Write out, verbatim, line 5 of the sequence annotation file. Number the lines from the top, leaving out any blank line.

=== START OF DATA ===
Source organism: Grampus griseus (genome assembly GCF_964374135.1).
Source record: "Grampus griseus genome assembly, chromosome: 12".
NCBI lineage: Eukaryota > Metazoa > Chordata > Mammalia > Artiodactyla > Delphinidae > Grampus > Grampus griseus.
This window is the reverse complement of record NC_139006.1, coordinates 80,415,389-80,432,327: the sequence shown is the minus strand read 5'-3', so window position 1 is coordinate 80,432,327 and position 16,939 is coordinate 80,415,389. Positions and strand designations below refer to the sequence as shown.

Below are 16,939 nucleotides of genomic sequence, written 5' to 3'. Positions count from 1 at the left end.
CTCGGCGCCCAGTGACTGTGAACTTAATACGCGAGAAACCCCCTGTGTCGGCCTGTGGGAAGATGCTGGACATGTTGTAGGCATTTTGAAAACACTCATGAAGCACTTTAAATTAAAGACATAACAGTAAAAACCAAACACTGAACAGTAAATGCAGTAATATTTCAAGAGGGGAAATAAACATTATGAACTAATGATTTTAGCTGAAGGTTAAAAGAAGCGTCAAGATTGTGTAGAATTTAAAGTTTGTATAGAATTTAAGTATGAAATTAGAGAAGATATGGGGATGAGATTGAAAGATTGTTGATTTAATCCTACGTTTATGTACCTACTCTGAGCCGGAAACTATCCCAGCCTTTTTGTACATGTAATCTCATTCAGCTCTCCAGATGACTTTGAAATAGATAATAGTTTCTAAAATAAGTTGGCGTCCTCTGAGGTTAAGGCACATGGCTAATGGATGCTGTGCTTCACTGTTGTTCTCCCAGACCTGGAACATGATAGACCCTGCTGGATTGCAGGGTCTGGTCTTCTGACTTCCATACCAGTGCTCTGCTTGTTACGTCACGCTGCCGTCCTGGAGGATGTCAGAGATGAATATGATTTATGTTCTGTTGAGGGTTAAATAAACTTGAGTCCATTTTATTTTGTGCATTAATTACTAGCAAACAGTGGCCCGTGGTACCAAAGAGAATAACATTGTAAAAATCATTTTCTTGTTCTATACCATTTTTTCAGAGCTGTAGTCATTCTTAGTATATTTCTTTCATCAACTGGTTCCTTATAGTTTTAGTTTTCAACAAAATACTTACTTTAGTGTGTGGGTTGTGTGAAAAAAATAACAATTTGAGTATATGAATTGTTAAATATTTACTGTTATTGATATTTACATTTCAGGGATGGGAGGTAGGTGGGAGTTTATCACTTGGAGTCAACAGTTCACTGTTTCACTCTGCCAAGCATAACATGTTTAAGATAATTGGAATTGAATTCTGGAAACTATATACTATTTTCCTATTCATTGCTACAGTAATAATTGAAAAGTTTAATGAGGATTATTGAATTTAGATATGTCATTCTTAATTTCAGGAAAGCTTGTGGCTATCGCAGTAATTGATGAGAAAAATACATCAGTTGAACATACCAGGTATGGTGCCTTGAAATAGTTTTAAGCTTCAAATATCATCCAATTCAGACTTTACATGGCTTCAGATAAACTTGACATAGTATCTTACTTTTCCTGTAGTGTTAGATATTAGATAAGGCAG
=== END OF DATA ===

Below are 16,939 nucleotides of genomic sequence, written 5' to 3'. Positions count from 1 at the left end.